If that wasn’t enough, Layer 2 solutions also enjoy the security and consensus of the underlying blockchain. Layer 2 networks offer a way to scale blockchain networks without compromising their core principles of security, decentralization, and trustlessness.
Why Do We Need Layer 2 Scaling Solutions?
Older Layer 1 blockchains, like Ethereum, have faced challenges in scaling their transaction throughput to meet the demands of a growing user base. As more users join the network and interact with DeFi apps like Uniswap and OpenSea, the strain on the blockchain’s capacity becomes evident.
Ethereum, for example, has experienced network congestion and high transaction fees during peak activity periods. Who could forget Yuga Labs’ catastrophic Otherside NFT mint when gas fees reportedly hit over $10,000 USD? Even the Bitcoin ecosystem isn’t immune to gas fee wars; recent Ordinal and BRC-20 mania has disrupted the world’s largest cryptocurrency network.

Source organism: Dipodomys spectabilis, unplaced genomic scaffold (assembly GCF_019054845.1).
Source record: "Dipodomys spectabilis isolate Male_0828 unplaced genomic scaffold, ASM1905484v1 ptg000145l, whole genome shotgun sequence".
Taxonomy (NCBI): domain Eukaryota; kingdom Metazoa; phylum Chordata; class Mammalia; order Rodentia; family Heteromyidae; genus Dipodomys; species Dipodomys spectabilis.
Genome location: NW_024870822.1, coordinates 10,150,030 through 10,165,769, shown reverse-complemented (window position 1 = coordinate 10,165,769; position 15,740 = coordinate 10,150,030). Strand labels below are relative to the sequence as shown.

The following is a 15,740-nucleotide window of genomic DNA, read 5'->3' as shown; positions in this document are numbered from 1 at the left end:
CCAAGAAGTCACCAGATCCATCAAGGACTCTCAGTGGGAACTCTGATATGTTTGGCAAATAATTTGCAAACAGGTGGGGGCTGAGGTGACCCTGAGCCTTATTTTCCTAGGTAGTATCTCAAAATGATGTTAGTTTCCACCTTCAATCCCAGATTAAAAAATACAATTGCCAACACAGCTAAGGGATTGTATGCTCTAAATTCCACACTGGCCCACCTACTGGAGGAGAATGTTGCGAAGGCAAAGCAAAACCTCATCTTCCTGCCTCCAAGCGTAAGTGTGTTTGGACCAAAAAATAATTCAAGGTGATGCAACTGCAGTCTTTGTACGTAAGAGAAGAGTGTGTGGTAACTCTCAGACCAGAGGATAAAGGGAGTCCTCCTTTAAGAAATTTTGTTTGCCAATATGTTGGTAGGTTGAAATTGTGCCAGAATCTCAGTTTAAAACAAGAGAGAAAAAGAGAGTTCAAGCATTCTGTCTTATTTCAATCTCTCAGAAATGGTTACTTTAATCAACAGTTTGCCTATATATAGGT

Layer 2 scaling solutions are needed to alleviate these scalability issues and unlock blockchain technology’s full potential and bandwidth. By offloading transactions and computations to secondary layers, Layer 2s can process a significantly higher number of transactions faster and more cost-effectively.
Top Layer 2 networks like Arbitrum and Polygon aim to enhance the crypto user experience, reduce transaction fees, and enable a broader range of use cases and applications to flourish on blockchain networks.
Types of Layer 2s
Several types of Layer 2 solutions have emerged to address the scalability challenges of blockchain networks. While most Layer 2s are designed to bring the Ethereum ecosystem to new heights, Bitcoin has a prominent secondary network layer of its own.
Optimistic Rollups are Layer 2 solutions that achieve scalability through Optimistic Execution. These solutions process transactions off-chain while relying on the underlying blockchain for security and finality.